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Oesophagitis is an inflammation of the lining of the oesophagus, the tube that carries food from the throat to the stomach. If left untreated, this condition can become very uncomfortable, causing problems with swallowing, ulcers, and scarring of the oesophagus. In rare instances, a condition known as Barrett's oesophagus may develop, which is a risk factor for oesophageal cancer.

What causes oesophagitis?

Oesophagitis is caused by inflammation of the lining of the oesophagus, due to an infection or irritation. The most common cause is gastrooesophageal reflux disease (GORD). Other causes of irritation leading to oesophagitis include the following:

  • Vomiting
  • Surgery
  • Medications such as and other anti-inflammatory drugs
  • Taking a large pill with too little water or just before bedtime where fragments get stuck in the throat
  • Swallowing a toxic substance
  • Hernias
  • Radiotherapy injury

Infections that can cause oesophagitis may be due to bacteria, viruses or fungi. These usually occur because of diseases or other conditions that weaken the immune system, such as AIDS or steroid medications. Infections that cause oesophagitis include:

  • Candida. This is a yeast infection of the oesophagus caused by the same fungus that causes vaginal thrush. The infection develops in the oesophagus when the body's immune system is weak - such as in people with diabetes or HIV. It is usually very treatable with antifungal drugs.
  • Herpes. This viral infection can develop in the oesophagus when the body's immune system is weak. It is treatable with antiviral drugs.

What are the symptoms of oesophagitis?

Symptoms of oesophagitis include:

  • Difficult and/or painful swallowing
  • Heartburn
  • Mouth sores
  • A feeling of something of being stuck in the throat
  • Nausea
  • Vomiting

If you have any of these symptoms, you should seek medical advice as soon as possible.

How is oesophagitis diagnosed?

Once your doctor has performed a thorough physical examination and reviewed your medical history, there are several tests that can be used to diagnose oesophagitis. These include:

  • Upper endoscopy. A test in which a long, thin, flexible, lighted tube - called an endoscope - is used to look at the oesophagus.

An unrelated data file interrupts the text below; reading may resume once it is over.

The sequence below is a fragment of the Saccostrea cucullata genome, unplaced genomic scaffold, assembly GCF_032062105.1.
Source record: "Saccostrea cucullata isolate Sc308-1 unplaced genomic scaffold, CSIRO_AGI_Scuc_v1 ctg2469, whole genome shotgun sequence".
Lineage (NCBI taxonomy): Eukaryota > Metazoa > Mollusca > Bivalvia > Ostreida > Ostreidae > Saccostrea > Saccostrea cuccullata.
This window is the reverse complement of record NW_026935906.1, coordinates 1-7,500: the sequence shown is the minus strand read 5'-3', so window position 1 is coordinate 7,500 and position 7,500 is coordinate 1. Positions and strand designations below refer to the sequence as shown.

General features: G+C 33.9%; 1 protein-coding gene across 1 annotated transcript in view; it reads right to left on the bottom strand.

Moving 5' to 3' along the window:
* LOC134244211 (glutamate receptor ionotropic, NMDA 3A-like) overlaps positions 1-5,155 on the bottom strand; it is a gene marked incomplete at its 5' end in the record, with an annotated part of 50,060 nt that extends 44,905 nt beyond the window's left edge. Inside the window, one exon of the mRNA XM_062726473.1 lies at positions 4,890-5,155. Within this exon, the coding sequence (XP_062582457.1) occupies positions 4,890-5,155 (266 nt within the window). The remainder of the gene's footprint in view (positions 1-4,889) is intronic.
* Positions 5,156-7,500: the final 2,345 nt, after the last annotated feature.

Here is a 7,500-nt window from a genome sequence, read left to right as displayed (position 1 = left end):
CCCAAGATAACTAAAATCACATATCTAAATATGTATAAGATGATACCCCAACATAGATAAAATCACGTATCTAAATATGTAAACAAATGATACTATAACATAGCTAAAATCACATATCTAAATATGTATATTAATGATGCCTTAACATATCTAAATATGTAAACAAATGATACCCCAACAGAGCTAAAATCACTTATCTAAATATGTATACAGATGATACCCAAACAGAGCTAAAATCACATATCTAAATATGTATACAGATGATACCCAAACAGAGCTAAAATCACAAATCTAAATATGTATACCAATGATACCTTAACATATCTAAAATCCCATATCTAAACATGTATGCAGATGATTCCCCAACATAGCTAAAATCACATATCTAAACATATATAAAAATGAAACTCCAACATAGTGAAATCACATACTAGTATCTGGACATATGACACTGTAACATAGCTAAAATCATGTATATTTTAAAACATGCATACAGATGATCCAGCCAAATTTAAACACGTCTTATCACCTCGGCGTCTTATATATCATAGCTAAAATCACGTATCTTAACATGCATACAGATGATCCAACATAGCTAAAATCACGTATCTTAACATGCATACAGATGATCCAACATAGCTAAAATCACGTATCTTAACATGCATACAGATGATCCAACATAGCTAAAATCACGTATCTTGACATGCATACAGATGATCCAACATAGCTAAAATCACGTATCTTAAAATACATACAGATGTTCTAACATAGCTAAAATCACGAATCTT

• Biopsy. During this test, a small sample of the oesophageal tissue is removed and then sent to a laboratory to be examined under a microscope.
  • Barium swallow. During this procedure, x-rays are taken of the oesophagus after drinking a barium solution. Barium coats the lining of the oesophagus and shows up white on an x-ray. This characteristic enables doctors to view certain abnormalities of the oesophagus.

What is the treatment for oesophagitis?

Treatment for oesophagitis depends on its cause. Possible treatments include:

  • Medications that block acid production eg proton pump inhibitors (PPIs)
  • Antibiotics, antifungals, or antivirals to treat an infection.
  • Pain medications that can be gargled or swallowed
  • Intravenous (by vein) nutrition to enable the oesophagus to heal and to reduce the likelihood of malnourishment or dehydration
  • Endoscopy to remove any lodged pill fragments

If other treatments have not produced relief, your doctor may recommend surgery to strengthen the lower oesophageal sphincter to eliminate reflux

While being treated for oesophagitis, there are certain steps you can take to help limit discomfort. In mild cases these changes may be enough to relieve symptoms.

  • Avoid spicy foods such as those with pepper, chilli powder, curry, and nutmeg.
  • Avoid hard foods such as nuts, and raw vegetables.
  • Avoid acidic foods and drinks such as tomatoes, oranges, grapefruits, and their juices. Instead, try imitation fruit drinks with vitamin C.
  • Add more soft foods such as cooked cereals, mashed potatoes, custards, puddings, and high protein shakes to your diet.
  • Take small bites and chew food thoroughly.
  • If swallowing becomes increasingly difficult, try tilting your head upward so the food flows to the back of the throat before swallowing.
  • Drink liquids through a straw to make swallowing easier.
  • Avoid alcohol and tobacco.

WebMD Medical Reference

Medically Reviewed by Dr Rob Hicks on November 24, 2017

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